Frank: That’s wonderful. I know you’ve written a book called Finding Peace One Piece at a Time: What Do You Do With Your Loved One’s Personal Possessions? And I know you talk about downsizing and what you refer to as rightsizing. Tell us a little bit more about that. Being in the senior care industry, I know that downsizing is huge. There’s a lot of people that have set up businesses, particularly just in this area and working with families. But tell us a little bit more about what you mean by downsizing and rightsizing and the importance of all of that.
Rachel: So I’ve learned through my journeys and working with people for over 20 years, there’s a couple things that really I find paralyze people. It’s not that they don’t want to downsize or rightsize as I say, it’s that they don’t know how to do that.
So the reason why I titled the book, Finding Peace One Piece at a Time, is that until you find peace with those items, with that story, with whatever it is, it’s really hard to do. So my two key ways of doing this is to keep the items that tell the story of you, your loved ones, your family, your history. And the other thing is you keep the items that keep the connection to your story. So for example, you don’t need a hundred tee shirts. You don’t. But you might need those 25 that tell your story. And I use the word very strongly in my book as with in my presentation. It’s not about cleaning out, clearing out. It’s about thinning. Because if we thin out our stuff, then it’s easier to sort through it and figure out what do you want to keep.
Frank: Right, well, that makes sense. So my wife is a saver from the standpoint of our kids. So if you go into our garage, there’s boxes. My kids are already older, married, they have their own children. If I went through some of those boxes, it’s things that they did in kindergarten and in the first grade and projects. And my wife feels that my kids are going to want that when it becomes our time to say, here or they come see it in the garage at a particular time. Well, what are your thoughts there? It’s not even, like you say, thinning out for yourself, but who’s to assume that your kids are going to want all this stuff?
Rachel: Well it’s interesting that that’s what the example that you wanted to share. And of course, it’s personal so we could totally both relate to it. I actually alluded to this in the book specifically.Whether it’s a trophy that you’ve been on the sports fields forever or it’s a piece of art that got an award, as parents we’re just as attached to these items as the children or perceived that the children would be.
So in terms of your wife and her situation, you could open those boxes and you start thinning them. Or you could repurpose them into another box or another situation. There will be things that you will be able to send out because you will barely remember the story behind it. Or there’ll be things that are similar that you do know the story and for you like better. So don’t think of it that she has to clean it out. Think about it as you want to thin it and you want to break it down to a smaller amount.
Frank: Right. It’s interesting, not to continue on in my family’s life, but as I say, my wife will have like artwork done by our kids when they were younger. Right now, they don’t want her to keep it, but what if, when they have kids of their own, they suddenly want their artwork? I guess it’s true that you start to see things differently when you’re a parent.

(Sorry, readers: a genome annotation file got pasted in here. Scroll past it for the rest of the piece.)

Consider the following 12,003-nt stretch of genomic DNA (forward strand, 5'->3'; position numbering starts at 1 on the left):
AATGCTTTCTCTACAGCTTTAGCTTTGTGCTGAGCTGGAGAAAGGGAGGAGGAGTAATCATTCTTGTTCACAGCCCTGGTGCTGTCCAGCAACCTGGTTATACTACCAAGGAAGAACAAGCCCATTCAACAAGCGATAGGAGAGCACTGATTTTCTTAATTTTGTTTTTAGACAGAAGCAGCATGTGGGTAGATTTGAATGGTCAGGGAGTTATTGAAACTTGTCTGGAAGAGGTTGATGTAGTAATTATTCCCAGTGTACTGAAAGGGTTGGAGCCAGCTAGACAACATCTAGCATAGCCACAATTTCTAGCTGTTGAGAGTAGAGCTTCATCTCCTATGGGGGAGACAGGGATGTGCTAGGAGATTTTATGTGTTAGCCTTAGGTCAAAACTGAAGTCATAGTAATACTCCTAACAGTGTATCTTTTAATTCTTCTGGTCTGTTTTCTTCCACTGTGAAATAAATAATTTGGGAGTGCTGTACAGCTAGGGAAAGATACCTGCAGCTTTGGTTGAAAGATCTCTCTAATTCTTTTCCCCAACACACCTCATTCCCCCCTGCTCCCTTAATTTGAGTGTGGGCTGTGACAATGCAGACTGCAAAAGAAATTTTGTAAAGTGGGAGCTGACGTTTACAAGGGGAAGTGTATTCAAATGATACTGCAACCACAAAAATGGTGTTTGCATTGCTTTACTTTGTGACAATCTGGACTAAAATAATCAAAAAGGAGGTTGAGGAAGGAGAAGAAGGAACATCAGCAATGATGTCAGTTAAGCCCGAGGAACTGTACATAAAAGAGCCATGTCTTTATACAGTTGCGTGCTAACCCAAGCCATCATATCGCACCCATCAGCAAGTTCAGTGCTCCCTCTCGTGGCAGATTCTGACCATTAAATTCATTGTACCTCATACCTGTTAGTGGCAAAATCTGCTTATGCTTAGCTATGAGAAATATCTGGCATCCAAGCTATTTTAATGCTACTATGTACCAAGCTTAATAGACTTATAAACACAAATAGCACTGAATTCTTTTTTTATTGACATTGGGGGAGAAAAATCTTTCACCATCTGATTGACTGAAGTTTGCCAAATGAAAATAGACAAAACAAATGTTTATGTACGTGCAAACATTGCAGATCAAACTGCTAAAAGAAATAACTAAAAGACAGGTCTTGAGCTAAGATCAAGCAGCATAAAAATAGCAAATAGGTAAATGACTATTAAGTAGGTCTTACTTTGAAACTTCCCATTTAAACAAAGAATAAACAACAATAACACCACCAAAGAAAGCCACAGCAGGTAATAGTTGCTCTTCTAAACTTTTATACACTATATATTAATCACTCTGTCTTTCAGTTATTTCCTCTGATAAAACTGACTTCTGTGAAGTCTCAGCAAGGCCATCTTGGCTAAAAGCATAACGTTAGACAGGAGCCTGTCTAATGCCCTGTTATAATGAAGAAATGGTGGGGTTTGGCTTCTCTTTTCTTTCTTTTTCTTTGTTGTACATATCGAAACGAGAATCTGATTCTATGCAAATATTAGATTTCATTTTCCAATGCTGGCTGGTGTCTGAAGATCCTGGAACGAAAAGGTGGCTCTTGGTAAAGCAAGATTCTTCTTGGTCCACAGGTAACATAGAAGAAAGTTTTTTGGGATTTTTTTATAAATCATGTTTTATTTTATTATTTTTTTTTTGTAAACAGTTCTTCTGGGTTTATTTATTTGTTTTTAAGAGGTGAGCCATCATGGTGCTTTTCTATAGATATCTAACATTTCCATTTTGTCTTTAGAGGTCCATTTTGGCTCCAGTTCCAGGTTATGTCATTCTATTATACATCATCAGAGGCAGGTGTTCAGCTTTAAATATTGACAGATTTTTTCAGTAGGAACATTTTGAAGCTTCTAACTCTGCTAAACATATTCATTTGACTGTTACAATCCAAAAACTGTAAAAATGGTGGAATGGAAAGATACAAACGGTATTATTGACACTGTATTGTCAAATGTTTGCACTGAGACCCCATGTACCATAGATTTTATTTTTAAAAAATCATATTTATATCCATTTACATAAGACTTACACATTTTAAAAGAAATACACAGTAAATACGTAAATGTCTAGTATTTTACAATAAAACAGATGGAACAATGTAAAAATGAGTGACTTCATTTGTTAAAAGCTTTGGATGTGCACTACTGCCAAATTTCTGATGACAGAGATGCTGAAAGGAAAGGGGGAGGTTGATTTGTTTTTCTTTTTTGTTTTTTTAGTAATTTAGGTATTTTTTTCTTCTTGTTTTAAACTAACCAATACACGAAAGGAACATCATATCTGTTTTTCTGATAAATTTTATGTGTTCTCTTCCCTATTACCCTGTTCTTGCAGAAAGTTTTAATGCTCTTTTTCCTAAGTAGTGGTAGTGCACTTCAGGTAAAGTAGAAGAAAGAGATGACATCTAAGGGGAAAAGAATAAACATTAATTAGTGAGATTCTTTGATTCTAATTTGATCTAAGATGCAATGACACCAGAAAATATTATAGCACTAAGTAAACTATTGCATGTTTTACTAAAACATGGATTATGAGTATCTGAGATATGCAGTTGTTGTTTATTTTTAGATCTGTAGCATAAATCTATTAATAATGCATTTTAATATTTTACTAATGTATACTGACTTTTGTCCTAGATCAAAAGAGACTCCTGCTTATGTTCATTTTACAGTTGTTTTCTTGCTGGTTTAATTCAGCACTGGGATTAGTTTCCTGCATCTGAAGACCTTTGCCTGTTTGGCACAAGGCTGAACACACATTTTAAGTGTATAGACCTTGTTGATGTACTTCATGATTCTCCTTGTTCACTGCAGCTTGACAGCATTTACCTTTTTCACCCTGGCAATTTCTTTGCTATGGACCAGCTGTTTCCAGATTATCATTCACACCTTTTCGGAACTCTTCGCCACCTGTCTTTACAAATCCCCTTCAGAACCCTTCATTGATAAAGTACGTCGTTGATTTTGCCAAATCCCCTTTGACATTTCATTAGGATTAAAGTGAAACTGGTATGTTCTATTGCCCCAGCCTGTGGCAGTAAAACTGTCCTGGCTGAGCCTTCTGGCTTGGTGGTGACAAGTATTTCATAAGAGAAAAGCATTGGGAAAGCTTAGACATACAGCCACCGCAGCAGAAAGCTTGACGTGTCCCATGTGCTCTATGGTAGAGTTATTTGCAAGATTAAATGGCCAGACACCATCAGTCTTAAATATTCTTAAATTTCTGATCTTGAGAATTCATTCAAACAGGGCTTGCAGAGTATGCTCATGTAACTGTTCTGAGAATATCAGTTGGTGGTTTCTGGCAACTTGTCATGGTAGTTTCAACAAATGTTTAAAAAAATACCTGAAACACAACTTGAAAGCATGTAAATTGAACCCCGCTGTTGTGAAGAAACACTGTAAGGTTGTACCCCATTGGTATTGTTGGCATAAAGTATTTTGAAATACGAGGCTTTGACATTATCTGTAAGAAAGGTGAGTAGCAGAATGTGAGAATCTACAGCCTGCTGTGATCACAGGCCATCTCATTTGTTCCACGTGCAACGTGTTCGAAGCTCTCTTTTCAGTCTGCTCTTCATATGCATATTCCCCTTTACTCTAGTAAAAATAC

Rachel: I think it’s true that when you become a parent, and you’ll see things differently. And I’ll tell you what I stress at the podium all the time is, if you have children under 25 years old, you make the decision for them. And I’d even go up a little higher because until their in their own house and they have their own children, they don’t know what they want, nor should they. So it’s up to us as the wisdom of parents to put a little bit of empathy to use in there to help them know or just protect them by not getting rid of things too soon. I have this plaque in my office that says, ‘I would have been a millionaire, but my mom threw out all my baseball cards.”
Frank: Well, that’s adorable, actually. To go back to your book for a minute – can you tell us how your book may differ from other books on the same topic?
Rachel: Living With Loss One Day at a Time was inspired by all the experiences I had had from running my groups over the years. Being the computer geek that I am, I would come home when I came home after the session and document the different things people said over the course of the day. So what I chose to do is to write a book about incorporating loss into your daily life, rather than trying to make it to these milestones along the ‘appropriate’ timeline of grief?
The book is titled One Day at a Time because I offer daily ideas and thoughts on loss. Some days I’m really nice to my readers and I suggest that today’s the day that you sit on the couch, you eat Bon Bons, watch terrible TV, and just be you. And other days I suggest to them they have to have one meal out of the house. And the reason why I say that is you could get up, you could get dressed, you make a plan, you drive or walk or however you get there, you pretend at lunch, whatever meal it is, you pretend that you want to be with the person you’re with and you drive home. While you’re driving home, you think to yourself, that wasn’t so bad. Maybe I can do it again. I have found the book to become a journal for people that are working through loss because they could talk to their family members without asking that question, how are you today? You just go more with the thought that I provide them each day, if that makes sense.